I shook my head and said nothing. I headed into Rose's home and hoped that they didn't see my escaping tears.
They aren't sorry. They don't know how it feels like. They didn't know how it feels like to see someone you cherish gone from your life so quickly. And the regrets. I regret every moment when I hated my grandmother for not letting me do something stupid but fun. I regret every moment were she asked me if I was okay and I told her to leave me alone. I regret the moment where she brought me a gift but I threw it away because I hated it.
I must be the world's worst granddaughter. I just wished I hated her and she hated me so I wouldn't be in so much pain right now.
I am the world's worst granddaughter.
I set myself a goal to not cry during the funeral. It was done. There's no going back. I already said goodbye to my childhood, yet I envy those days where I thought life was fair and peaceful. Where I thought kindness is everywhere, and "bad guys" would be eliminated by the "good guys".
How stupid I was back then. I didn't know the difficult and complicated dynamics of life. And I still don't.
I watched my pale grandmother in the casket. My pale grandmother that was so very much dead.
She looked like she was asleep. I just imagined her that way. That way, it kept most of the tears away.
My brother, who was sitting on my right finally cracked. During these few days, he showed no emotion. It was to a point I thought he was a psychopath. To a point I thought he was heartless and didn't give a shit that his mother's mother just passed away.
But he finally cracked. I pretended not to notice. He grabbed a box of tissues and sniffled loudly. Without much thought, I hugged him, burying my face into his chest. During hard times like these, family and friends is all that we can hold onto.
He didn't mind that I was turning his black shirt wet. He just hugged me back. And I didn't mind him crying into my black dress either.
A few speeches were spoken, most of them in chinese. All of my grandmother's friends showed up. None of them had dry eyes.
Then it was my turn.
My father motioned me to the podium. He gave me a glance that meant You don't have to do this. I shook my head. I am going to do this. I'm going to do this for my mom. I'm going to do this for everybody who was attending this funeral. I'm going to do this for Grandma.
Once I settled myself at the flower-covered podium, I cleared my throat and spoke.
"My grandmother, Wang Siu Zhi, has raise my brother and I since we were born. Almost 14 years of helping us out, she deserved a long, peaceful rest. I didn’t have enough time to return the favor."
My voice shook terribly. It cracked a bit. But I didn't care. I didn't care at all.
"She always saw the good in people, despite our flaws. She taught me how to sow, to draw, to be curious about things. I will never forget her for teaching many useful things that still come in handy today."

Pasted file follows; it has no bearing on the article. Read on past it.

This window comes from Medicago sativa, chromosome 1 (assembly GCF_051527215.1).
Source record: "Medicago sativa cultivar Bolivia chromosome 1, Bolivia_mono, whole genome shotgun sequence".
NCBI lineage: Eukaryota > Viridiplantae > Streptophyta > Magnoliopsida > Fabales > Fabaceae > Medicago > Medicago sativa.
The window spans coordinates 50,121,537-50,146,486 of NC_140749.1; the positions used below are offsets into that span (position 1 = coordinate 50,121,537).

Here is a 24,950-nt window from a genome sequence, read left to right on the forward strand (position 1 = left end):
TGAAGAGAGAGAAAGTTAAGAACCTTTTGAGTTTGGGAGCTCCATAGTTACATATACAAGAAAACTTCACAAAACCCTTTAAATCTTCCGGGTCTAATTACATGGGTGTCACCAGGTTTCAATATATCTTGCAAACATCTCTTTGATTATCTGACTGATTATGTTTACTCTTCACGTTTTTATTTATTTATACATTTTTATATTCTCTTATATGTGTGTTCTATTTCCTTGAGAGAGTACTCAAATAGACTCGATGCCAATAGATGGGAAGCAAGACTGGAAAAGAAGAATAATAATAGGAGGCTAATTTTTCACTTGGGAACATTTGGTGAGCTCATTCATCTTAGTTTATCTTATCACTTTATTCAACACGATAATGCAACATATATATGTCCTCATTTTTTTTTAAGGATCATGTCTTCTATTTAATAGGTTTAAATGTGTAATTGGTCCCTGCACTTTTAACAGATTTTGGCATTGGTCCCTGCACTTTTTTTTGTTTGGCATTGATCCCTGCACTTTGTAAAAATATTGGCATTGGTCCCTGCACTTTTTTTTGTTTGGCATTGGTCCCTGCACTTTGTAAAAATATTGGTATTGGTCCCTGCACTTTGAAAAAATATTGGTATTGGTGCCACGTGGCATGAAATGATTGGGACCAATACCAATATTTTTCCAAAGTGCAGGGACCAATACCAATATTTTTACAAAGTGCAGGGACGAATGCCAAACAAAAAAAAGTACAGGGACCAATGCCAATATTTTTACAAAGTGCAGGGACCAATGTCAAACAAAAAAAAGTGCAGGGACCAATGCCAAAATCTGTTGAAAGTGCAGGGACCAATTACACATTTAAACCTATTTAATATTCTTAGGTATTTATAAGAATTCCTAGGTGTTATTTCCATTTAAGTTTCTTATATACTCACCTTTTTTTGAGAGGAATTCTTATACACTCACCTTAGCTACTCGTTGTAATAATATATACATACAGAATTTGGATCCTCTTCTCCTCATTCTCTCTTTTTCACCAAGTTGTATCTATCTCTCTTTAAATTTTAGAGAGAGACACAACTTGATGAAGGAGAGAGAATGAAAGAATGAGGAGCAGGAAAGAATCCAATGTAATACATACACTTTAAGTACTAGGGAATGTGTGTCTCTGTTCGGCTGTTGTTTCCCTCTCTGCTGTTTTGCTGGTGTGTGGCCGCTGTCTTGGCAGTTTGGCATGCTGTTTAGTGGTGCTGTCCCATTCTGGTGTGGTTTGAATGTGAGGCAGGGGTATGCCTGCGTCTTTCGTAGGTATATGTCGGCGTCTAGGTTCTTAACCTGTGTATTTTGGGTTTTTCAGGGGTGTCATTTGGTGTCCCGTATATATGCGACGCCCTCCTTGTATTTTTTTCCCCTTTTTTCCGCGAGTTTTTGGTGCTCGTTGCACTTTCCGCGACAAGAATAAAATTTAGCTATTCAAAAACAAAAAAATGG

Somebody supressed a sob in the crowd. It took a moment to realize that it was me.
I turned towards my grandmother.
"Farewell. No matter how far away you are from me, no matter in what form; alive or dead; you will always be in my heart."
I slowly stepped away from the podium. All eyes are on me.
"That was very kind of her. How sweet."
"She doesn't deserve to go through this pain."
"Beautifully said. She should become a writer."
"That's so sweet. I just wish she didn't have to go through this."
I heard these comments. But I didn't want to. I didn't want anybody to care for me. To feel bad for me. I hated being weak and vunerable. That's the perfect time when bad things and people grow on you. Take advantage of your broken heart.
I rushed back into my seat and buried my face into tissues and tears.
I was mad at my grandmother. How could she leave us like that? I clearly knew that my mother was in so much pain. A lot more than me. I consoled her. I put on a brave facade for her. She told me that she was proud of that speech I delivered at the funeral. She said I was strong. But she didn't know I was slowly cracking, and minute by minute, the fissures were slowly reaching the center of my soul. Of my sanity.
Of my breaking point.
I was not going to have a meltdown. I am not. Meltdowns are for pussies.
I once thought like that. But now I now even the stone-hard warriors have meltdowns. Nobody is unbreakable. Including myself.
I would lose my battle someday.
I should forget. I wished I would forget. I wished I could put myself back into child-me's mindset. It would be so much easier. So much easier to cope with this. So much easier to ignore.
Pain could really change a person.
Author Notes: I cried so hard while I was writing this. But I just want to put these memories somewhere, so would never forget them. Ever.